When just a teenager, Abi McCabe (right) lost her mother Julie (pictured left). This is her story.

Abi McCabe

When I was 16, my mother died. Losing a parent at a young age really teaches you a lot. It makes you grow up a lot faster, become more independent, and stronger emotionally and physically. I felt really lost for a while and felt I had nowhere to turn or no one to talk to about what happened. It has taken me seven years to be comfortable enough to talk about what happened to my mum.

I was just 15 when I saw her have an anaphylactic shock on my front drive. She had just put dye on her hair and – as I learned later –had had an extreme allergic reaction to the dye. Her heart stopped beating before she was resuscitated, but then she slipped into a coma with extreme brain damage. She died just over a year later. 

I stopped going to school for a while, just trapped with my thoughts, before trying to cope and feel like a normal teenager again by going back. Years later I realised that was the complete wrong thing to do, as I bottled everything up. Looking back, I probably should have faced what happened more – it  has affected me really badly as an adult.

I developed really bad anxiety and I was rushed to hospital a couple of years ago as I had a really severe panic attack. The doctors said that it was the grieving. They suggested meditation and breathing techniques to calm down before bed, as the night times hit me hardest. I had difficulty breathing and I would sweat and shake. A year ago, the anxiety started to lessen, but it still comes back in waves.

If I could tell my younger self one thing it would be to face my emotions head on. It is OK to get upset as it is a great way to release anything you are feeling inside. Bottling my feelings hasn’t helped. But the best advice I would give to someone who has lost a parent at a young age is:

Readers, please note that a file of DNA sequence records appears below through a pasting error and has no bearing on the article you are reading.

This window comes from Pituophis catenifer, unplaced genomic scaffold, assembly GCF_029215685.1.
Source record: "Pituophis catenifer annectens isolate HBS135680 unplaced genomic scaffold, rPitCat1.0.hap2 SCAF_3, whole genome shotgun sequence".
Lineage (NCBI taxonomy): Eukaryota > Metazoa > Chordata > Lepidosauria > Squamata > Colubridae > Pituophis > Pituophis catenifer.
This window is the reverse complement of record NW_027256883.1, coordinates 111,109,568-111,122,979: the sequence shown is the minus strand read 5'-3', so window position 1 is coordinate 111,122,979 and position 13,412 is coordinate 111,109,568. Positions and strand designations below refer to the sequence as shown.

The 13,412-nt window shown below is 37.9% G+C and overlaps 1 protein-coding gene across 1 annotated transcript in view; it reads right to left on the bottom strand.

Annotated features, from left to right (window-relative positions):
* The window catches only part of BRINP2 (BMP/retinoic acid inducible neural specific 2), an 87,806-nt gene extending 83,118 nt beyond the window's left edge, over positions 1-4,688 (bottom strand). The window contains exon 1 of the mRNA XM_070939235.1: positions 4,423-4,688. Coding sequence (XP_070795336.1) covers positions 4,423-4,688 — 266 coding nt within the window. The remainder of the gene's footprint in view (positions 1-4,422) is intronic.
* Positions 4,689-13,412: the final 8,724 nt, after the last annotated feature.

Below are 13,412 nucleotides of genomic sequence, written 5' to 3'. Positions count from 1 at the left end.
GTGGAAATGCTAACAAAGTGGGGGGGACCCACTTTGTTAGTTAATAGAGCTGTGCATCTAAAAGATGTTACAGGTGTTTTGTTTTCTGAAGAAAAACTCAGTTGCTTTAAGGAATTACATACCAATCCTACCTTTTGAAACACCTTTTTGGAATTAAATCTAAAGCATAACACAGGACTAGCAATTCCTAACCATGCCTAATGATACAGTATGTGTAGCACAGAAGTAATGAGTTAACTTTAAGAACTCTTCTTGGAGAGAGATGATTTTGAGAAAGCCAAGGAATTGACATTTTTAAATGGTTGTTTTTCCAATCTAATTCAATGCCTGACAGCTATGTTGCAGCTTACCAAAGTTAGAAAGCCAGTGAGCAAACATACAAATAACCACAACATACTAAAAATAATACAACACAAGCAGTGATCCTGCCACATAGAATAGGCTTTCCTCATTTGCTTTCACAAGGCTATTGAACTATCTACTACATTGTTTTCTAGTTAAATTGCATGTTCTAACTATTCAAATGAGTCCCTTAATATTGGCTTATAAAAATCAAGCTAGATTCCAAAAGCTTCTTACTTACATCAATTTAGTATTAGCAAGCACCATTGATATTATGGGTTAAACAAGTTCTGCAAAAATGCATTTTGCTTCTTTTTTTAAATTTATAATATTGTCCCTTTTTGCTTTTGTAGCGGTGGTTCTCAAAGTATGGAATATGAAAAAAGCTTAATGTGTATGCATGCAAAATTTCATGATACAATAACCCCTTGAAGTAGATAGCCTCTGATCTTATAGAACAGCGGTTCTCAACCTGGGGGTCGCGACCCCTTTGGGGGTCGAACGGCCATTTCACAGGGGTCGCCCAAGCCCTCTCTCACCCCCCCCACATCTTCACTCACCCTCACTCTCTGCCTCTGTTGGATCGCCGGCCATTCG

• Keep positive to the best of your ability. It is the only way forward. You are not alone. 
  • Find out what really makes you happy and do it. 
  • Set yourself a list of things you want to achieve in your life. 

For me, time with friends and family is crucial. They know how to make me happy and love me unconditionally. Going abroad and going to new places creates peace in my mind and body. Trying different activities and getting out of the house really does help mentally and physically. Meeting new people and hearing about their lives really helps me too. 

As hard as has been to write this, it has helped me get a lot off my chest. I want to share my story to help raise awareness of allergies in chemicals. Please take a patch test if you’re dying your hair (particularly if you dye it darker, as there is a really dangerous chemical inside called Paraphenylenediamine (PPD)). 

I will keep my mum’s spirit and memory alive as much as I can. She left her mark on the world and she loved to help people. It is heart-breaking for me knowing she has missed out on so much already. But I know she is there in spirit. She definitely lived a lifetime in her 38 short years and I will live my life the way she did – to the fullest.

  • You can read more about Abi’s mother here. For information on anaphylactic shock, click here. 

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